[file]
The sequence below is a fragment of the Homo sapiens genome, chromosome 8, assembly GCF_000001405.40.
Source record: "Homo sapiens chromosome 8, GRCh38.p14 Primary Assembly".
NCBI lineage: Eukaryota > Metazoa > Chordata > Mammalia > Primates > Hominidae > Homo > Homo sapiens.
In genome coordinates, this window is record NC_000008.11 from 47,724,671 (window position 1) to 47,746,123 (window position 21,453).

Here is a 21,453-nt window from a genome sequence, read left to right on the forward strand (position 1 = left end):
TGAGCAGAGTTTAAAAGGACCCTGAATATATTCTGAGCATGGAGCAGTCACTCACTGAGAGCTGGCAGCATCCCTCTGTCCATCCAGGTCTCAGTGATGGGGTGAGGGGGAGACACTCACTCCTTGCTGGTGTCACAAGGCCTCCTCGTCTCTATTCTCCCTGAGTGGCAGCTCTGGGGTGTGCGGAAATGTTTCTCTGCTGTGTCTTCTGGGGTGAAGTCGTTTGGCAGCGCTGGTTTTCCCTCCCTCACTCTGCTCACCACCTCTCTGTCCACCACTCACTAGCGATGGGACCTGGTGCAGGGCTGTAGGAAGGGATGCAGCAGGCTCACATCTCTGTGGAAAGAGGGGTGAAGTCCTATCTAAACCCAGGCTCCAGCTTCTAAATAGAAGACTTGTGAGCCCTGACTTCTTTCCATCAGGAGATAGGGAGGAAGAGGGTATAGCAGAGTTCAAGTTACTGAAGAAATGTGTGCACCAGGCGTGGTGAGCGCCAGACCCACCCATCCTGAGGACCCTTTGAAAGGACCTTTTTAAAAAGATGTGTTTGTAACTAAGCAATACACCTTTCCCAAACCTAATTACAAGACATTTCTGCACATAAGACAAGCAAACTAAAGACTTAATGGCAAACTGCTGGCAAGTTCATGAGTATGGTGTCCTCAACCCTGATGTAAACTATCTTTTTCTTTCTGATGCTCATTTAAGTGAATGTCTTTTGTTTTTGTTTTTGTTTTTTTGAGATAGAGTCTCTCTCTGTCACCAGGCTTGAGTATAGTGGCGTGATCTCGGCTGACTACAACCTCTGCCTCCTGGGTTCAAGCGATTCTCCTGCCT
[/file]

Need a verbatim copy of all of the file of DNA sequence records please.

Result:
The sequence below is a fragment of the Homo sapiens genome, chromosome 8, assembly GCF_000001405.40.
Source record: "Homo sapiens chromosome 8, GRCh38.p14 Primary Assembly".
NCBI lineage: Eukaryota > Metazoa > Chordata > Mammalia > Primates > Hominidae > Homo > Homo sapiens.
In genome coordinates, this window is record NC_000008.11 from 47,724,671 (window position 1) to 47,746,123 (window position 21,453).

Here is a 21,453-nt window from a genome sequence, read left to right on the forward strand (position 1 = left end):
TGAGCAGAGTTTAAAAGGACCCTGAATATATTCTGAGCATGGAGCAGTCACTCACTGAGAGCTGGCAGCATCCCTCTGTCCATCCAGGTCTCAGTGATGGGGTGAGGGGGAGACACTCACTCCTTGCTGGTGTCACAAGGCCTCCTCGTCTCTATTCTCCCTGAGTGGCAGCTCTGGGGTGTGCGGAAATGTTTCTCTGCTGTGTCTTCTGGGGTGAAGTCGTTTGGCAGCGCTGGTTTTCCCTCCCTCACTCTGCTCACCACCTCTCTGTCCACCACTCACTAGCGATGGGACCTGGTGCAGGGCTGTAGGAAGGGATGCAGCAGGCTCACATCTCTGTGGAAAGAGGGGTGAAGTCCTATCTAAACCCAGGCTCCAGCTTCTAAATAGAAGACTTGTGAGCCCTGACTTCTTTCCATCAGGAGATAGGGAGGAAGAGGGTATAGCAGAGTTCAAGTTACTGAAGAAATGTGTGCACCAGGCGTGGTGAGCGCCAGACCCACCCATCCTGAGGACCCTTTGAAAGGACCTTTTTAAAAAGATGTGTTTGTAACTAAGCAATACACCTTTCCCAAACCTAATTACAAGACATTTCTGCACATAAGACAAGCAAACTAAAGACTTAATGGCAAACTGCTGGCAAGTTCATGAGTATGGTGTCCTCAACCCTGATGTAAACTATCTTTTTCTTTCTGATGCTCATTTAAGTGAATGTCTTTTGTTTTTGTTTTTGTTTTTTTGAGATAGAGTCTCTCTCTGTCACCAGGCTTGAGTATAGTGGCGTGATCTCGGCTGACTACAACCTCTGCCTCCTGGGTTCAAGCGATTCTCCTGCCT